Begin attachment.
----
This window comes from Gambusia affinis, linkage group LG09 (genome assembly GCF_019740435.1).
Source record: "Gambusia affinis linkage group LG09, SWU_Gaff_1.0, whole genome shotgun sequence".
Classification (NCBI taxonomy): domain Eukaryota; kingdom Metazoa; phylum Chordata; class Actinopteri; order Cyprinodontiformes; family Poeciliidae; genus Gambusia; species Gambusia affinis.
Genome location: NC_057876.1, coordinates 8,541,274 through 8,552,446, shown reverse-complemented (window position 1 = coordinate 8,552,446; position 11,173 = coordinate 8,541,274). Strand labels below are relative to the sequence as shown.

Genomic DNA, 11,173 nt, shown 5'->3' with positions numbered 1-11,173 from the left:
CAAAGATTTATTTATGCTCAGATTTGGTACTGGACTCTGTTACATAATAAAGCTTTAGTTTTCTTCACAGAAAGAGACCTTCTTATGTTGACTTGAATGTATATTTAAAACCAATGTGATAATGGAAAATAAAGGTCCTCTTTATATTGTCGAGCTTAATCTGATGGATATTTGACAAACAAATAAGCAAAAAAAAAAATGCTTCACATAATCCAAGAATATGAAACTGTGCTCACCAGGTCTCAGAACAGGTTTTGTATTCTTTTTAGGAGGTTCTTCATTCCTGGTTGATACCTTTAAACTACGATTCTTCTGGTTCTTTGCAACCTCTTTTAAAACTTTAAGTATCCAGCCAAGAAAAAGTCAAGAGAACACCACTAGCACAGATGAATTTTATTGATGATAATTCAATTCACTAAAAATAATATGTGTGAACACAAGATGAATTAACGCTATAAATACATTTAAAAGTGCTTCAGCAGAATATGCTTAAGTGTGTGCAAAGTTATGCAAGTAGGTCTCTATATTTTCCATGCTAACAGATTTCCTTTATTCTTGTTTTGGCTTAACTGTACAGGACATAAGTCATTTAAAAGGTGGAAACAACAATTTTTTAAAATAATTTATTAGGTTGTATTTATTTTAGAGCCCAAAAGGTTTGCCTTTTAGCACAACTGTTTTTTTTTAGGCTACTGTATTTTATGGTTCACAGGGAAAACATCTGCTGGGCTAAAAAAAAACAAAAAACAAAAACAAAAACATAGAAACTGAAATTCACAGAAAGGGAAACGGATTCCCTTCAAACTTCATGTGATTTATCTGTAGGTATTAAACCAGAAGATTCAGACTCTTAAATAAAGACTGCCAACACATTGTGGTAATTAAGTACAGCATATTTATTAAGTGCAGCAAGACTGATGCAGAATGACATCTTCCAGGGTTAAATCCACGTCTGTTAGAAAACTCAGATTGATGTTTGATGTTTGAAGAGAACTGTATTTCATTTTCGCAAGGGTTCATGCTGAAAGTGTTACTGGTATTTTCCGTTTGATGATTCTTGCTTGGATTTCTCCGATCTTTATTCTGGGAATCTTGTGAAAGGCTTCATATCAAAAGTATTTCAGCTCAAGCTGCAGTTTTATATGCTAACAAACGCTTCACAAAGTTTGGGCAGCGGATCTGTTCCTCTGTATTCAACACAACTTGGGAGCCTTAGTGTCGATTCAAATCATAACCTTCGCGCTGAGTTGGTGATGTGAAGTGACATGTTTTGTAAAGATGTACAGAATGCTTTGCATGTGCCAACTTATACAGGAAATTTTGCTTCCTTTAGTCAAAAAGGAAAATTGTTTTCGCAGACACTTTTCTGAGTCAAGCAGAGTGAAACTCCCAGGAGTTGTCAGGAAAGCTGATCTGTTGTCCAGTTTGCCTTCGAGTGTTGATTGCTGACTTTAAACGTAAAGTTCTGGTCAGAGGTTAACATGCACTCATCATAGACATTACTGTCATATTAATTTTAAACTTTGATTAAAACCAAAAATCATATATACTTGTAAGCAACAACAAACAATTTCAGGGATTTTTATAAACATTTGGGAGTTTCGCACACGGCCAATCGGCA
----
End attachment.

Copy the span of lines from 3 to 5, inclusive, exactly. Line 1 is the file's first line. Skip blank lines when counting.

Classification (NCBI taxonomy): domain Eukaryota; kingdom Metazoa; phylum Chordata; class Actinopteri; order Cyprinodontiformes; family Poeciliidae; genus Gambusia; species Gambusia affinis.
Genome location: NC_057876.1, coordinates 8,541,274 through 8,552,446, shown reverse-complemented (window position 1 = coordinate 8,552,446; position 11,173 = coordinate 8,541,274). Strand labels below are relative to the sequence as shown.

Genomic DNA, 11,173 nt, shown 5'->3' with positions numbered 1-11,173 from the left: